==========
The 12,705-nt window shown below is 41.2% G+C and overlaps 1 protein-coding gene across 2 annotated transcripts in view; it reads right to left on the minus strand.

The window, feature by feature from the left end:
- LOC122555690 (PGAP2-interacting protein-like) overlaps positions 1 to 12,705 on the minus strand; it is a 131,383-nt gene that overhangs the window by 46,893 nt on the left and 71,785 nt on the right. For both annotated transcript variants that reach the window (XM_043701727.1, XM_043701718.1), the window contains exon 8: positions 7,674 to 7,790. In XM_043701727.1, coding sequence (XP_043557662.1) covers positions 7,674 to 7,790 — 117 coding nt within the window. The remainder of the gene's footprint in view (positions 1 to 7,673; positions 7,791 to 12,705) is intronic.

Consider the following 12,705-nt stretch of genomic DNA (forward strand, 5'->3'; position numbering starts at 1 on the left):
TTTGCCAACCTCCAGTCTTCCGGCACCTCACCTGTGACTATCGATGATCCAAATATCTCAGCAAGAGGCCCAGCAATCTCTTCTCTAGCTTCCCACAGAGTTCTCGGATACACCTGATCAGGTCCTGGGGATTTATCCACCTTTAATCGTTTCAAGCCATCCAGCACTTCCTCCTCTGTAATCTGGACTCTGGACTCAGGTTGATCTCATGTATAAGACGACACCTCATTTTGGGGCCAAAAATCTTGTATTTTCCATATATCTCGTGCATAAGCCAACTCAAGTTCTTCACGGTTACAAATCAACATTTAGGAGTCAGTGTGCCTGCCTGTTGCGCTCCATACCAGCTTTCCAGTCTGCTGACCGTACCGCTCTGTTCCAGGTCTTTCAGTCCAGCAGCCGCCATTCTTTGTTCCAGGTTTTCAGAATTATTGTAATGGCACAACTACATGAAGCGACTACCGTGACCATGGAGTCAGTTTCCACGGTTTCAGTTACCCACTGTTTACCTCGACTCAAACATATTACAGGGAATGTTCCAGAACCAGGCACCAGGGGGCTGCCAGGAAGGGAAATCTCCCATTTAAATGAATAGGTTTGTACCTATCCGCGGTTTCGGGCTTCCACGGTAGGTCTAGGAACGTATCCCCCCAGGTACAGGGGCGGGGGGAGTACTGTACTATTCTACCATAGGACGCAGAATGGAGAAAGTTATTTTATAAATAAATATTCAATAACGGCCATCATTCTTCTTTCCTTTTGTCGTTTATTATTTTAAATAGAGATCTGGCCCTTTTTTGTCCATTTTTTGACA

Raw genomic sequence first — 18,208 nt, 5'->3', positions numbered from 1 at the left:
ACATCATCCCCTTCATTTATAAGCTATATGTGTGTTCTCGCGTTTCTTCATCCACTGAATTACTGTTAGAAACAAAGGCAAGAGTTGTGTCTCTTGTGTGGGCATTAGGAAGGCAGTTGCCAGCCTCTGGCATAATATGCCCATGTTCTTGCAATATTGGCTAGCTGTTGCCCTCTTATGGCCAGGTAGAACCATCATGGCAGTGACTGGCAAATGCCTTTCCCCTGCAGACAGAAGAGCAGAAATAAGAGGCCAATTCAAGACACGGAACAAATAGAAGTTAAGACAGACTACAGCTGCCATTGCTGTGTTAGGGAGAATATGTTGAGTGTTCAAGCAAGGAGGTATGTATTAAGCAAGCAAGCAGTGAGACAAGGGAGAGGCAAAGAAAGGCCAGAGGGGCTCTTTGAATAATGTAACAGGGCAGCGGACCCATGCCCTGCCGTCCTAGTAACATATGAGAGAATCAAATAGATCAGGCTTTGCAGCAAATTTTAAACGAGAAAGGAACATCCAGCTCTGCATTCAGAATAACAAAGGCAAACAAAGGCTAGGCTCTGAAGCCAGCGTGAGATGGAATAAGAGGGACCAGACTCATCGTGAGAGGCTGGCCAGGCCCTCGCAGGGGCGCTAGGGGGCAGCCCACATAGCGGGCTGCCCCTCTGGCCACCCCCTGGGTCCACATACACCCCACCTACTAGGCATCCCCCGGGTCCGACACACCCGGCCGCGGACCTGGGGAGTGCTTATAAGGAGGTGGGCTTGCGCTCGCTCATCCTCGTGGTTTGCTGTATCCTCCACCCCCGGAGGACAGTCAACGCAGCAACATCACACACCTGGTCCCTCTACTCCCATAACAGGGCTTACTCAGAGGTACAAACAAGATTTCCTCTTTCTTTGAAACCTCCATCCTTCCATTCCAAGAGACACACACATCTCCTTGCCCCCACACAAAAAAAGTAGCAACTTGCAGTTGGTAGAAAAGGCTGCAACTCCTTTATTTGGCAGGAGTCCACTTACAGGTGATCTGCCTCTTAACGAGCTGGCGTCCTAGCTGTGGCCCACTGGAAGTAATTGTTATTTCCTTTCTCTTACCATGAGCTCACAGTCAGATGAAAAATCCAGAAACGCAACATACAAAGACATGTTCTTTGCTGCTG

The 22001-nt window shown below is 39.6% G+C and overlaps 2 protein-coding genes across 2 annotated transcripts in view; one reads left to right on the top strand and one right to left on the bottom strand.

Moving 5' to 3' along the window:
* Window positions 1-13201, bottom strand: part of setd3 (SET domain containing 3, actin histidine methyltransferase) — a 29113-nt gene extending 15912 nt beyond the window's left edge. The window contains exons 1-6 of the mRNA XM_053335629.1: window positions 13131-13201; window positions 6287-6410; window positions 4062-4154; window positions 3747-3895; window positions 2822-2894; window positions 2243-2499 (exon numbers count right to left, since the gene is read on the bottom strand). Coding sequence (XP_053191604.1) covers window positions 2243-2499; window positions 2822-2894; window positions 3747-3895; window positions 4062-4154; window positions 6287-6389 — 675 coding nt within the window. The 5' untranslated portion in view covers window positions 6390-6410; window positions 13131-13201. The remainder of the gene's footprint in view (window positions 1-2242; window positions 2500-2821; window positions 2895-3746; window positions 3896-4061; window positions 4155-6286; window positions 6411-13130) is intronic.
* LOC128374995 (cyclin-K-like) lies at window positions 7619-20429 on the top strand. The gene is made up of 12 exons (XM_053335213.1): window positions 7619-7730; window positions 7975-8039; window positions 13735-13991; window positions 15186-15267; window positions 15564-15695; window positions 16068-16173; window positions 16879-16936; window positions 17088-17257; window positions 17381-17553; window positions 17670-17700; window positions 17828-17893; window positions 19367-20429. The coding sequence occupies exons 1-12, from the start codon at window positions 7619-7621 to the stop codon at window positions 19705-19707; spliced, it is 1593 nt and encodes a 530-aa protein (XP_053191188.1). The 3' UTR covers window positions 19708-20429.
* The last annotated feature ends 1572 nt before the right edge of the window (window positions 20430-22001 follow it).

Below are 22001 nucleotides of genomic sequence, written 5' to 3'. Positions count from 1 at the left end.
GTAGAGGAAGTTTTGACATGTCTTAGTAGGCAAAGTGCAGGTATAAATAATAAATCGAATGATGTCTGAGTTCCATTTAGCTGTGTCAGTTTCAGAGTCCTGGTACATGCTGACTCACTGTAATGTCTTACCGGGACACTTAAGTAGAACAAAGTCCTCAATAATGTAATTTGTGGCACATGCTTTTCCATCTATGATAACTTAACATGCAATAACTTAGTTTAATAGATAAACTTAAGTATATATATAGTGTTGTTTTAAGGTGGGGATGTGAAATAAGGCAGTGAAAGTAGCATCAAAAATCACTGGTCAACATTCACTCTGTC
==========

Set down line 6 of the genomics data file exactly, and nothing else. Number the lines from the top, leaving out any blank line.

Raw genomic sequence first — 18,208 nt, 5'->3', positions numbered from 1 at the left: